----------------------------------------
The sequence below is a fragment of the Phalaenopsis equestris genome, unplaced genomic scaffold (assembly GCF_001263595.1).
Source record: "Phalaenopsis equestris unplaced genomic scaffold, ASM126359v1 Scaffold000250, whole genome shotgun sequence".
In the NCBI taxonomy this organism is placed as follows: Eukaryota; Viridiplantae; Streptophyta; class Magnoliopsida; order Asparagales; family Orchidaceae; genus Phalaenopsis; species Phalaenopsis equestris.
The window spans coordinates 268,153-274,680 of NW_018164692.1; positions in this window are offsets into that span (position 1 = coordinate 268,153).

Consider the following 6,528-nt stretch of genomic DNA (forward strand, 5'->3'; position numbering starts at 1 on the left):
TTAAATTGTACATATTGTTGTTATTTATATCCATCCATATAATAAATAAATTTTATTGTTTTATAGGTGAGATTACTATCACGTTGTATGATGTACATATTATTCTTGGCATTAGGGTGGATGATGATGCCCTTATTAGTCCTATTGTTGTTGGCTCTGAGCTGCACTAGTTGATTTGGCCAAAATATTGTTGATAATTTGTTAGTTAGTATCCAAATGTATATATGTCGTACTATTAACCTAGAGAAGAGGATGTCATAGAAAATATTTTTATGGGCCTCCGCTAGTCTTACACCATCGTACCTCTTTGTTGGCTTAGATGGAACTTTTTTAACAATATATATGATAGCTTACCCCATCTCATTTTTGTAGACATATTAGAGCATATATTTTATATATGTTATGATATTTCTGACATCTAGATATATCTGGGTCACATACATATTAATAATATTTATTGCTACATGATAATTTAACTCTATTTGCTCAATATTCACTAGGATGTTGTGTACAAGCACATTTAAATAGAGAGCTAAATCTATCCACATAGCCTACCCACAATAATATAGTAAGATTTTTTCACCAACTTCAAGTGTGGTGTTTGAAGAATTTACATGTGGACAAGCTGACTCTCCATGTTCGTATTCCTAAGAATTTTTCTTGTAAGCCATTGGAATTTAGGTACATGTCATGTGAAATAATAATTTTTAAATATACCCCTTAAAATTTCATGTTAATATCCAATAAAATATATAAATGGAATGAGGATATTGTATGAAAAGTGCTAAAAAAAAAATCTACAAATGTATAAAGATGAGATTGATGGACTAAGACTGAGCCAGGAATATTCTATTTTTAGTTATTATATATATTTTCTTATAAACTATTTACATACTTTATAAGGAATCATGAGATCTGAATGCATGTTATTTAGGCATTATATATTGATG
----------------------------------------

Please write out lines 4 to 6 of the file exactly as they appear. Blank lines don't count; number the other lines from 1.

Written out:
The window spans coordinates 268,153-274,680 of NW_018164692.1; positions in this window are offsets into that span (position 1 = coordinate 268,153).

Consider the following 6,528-nt stretch of genomic DNA (forward strand, 5'->3'; position numbering starts at 1 on the left):
TTAAATTGTACATATTGTTGTTATTTATATCCATCCATATAATAAATAAATTTTATTGTTTTATAGGTGAGATTACTATCACGTTGTATGATGTACATATTATTCTTGGCATTAGGGTGGATGATGATGCCCTTATTAGTCCTATTGTTGTTGGCTCTGAGCTGCACTAGTTGATTTGGCCAAAATATTGTTGATAATTTGTTAGTTAGTATCCAAATGTATATATGTCGTACTATTAACCTAGAGAAGAGGATGTCATAGAAAATATTTTTATGGGCCTCCGCTAGTCTTACACCATCGTACCTCTTTGTTGGCTTAGATGGAACTTTTTTAACAATATATATGATAGCTTACCCCATCTCATTTTTGTAGACATATTAGAGCATATATTTTATATATGTTATGATATTTCTGACATCTAGATATATCTGGGTCACATACATATTAATAATATTTATTGCTACATGATAATTTAACTCTATTTGCTCAATATTCACTAGGATGTTGTGTACAAGCACATTTAAATAGAGAGCTAAATCTATCCACATAGCCTACCCACAATAATATAGTAAGATTTTTTCACCAACTTCAAGTGTGGTGTTTGAAGAATTTACATGTGGACAAGCTGACTCTCCATGTTCGTATTCCTAAGAATTTTTCTTGTAAGCCATTGGAATTTAGGTACATGTCATGTGAAATAATAATTTTTAAATATACCCCTTAAAATTTCATGTTAATATCCAATAAAATATATAAATGGAATGAGGATATTGTATGAAAAGTGCTAAAAAAAAAATCTACAAATGTATAAAGATGAGATTGATGGACTAAGACTGAGCCAGGAATATTCTATTTTTAGTTATTATATATATTTTCTTATAAACTATTTACATACTTTATAAGGAATCATGAGATCTGAATGCATGTTATTTAGGCATTATATATTGATG